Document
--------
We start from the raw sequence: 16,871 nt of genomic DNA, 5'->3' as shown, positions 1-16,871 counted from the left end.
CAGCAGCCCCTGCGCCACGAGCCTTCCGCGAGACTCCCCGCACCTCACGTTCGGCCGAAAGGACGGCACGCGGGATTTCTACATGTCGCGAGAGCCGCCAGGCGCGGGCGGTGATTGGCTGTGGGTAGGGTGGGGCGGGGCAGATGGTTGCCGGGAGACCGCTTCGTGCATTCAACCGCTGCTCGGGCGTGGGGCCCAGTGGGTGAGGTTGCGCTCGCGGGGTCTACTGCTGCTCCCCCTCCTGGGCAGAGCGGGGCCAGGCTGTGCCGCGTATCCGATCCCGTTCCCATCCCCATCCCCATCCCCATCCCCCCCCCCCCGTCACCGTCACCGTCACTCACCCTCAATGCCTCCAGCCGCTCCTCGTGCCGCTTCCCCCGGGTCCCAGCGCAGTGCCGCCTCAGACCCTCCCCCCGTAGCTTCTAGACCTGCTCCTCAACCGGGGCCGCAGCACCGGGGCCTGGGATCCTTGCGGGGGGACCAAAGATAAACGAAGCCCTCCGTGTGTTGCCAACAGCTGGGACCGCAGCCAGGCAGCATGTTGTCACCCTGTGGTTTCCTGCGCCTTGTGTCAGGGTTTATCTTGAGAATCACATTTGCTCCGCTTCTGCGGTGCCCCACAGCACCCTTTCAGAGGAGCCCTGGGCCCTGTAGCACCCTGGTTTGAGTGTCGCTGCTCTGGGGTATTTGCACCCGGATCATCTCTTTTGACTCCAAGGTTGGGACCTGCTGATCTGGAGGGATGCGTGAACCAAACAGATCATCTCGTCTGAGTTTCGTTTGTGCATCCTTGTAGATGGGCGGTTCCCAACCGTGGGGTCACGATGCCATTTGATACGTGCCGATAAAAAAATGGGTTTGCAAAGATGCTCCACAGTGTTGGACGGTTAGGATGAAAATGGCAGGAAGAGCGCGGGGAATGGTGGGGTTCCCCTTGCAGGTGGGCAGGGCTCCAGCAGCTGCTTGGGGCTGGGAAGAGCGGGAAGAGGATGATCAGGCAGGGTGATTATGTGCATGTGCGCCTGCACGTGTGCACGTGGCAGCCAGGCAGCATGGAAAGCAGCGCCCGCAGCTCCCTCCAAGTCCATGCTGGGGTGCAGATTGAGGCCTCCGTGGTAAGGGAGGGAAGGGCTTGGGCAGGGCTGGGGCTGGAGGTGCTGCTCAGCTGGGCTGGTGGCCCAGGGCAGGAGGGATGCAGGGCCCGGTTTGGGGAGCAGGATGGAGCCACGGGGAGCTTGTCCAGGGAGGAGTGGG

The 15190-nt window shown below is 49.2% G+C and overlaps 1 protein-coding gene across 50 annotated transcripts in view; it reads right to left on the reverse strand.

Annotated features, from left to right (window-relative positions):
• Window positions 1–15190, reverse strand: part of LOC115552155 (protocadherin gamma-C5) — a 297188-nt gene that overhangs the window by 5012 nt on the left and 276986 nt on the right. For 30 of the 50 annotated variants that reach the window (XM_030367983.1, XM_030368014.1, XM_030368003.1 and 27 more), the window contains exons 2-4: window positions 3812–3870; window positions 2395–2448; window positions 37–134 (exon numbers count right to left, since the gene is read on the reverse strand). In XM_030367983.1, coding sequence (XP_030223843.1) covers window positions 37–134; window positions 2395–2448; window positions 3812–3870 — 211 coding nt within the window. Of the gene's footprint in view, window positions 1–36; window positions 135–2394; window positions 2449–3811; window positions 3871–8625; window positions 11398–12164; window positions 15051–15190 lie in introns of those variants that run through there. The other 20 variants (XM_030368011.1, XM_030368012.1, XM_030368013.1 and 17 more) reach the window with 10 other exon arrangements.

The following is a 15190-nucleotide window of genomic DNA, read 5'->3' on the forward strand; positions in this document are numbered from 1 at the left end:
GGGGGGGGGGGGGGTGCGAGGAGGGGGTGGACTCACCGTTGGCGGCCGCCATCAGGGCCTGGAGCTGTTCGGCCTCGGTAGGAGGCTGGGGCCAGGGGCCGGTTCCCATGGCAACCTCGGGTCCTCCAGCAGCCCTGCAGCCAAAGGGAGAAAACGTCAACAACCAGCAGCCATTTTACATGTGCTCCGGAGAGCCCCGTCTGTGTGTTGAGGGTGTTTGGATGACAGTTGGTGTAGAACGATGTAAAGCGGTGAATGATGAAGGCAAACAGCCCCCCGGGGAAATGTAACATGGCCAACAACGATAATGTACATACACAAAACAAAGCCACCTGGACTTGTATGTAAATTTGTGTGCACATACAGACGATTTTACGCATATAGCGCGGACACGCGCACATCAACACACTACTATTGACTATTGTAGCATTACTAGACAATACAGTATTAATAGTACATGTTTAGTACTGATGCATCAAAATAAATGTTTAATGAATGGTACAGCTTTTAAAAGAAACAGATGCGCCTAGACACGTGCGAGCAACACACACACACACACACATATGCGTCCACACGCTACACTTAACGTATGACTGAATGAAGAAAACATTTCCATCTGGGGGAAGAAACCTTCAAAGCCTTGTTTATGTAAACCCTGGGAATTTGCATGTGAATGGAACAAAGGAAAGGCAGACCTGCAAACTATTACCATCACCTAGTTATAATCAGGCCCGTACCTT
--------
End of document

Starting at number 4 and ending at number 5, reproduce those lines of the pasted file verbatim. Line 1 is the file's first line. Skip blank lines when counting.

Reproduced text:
Annotated features, from left to right (window-relative positions):
• Window positions 1–15190, reverse strand: part of LOC115552155 (protocadherin gamma-C5) — a 297188-nt gene that overhangs the window by 5012 nt on the left and 276986 nt on the right. For 30 of the 50 annotated variants that reach the window (XM_030367983.1, XM_030368014.1, XM_030368003.1 and 27 more), the window contains exons 2-4: window positions 3812–3870; window positions 2395–2448; window positions 37–134 (exon numbers count right to left, since the gene is read on the reverse strand). In XM_030367983.1, coding sequence (XP_030223843.1) covers window positions 37–134; window positions 2395–2448; window positions 3812–3870 — 211 coding nt within the window. Of the gene's footprint in view, window positions 1–36; window positions 135–2394; window positions 2449–3811; window positions 3871–8625; window positions 11398–12164; window positions 15051–15190 lie in introns of those variants that run through there. The other 20 variants (XM_030368011.1, XM_030368012.1, XM_030368013.1 and 17 more) reach the window with 10 other exon arrangements.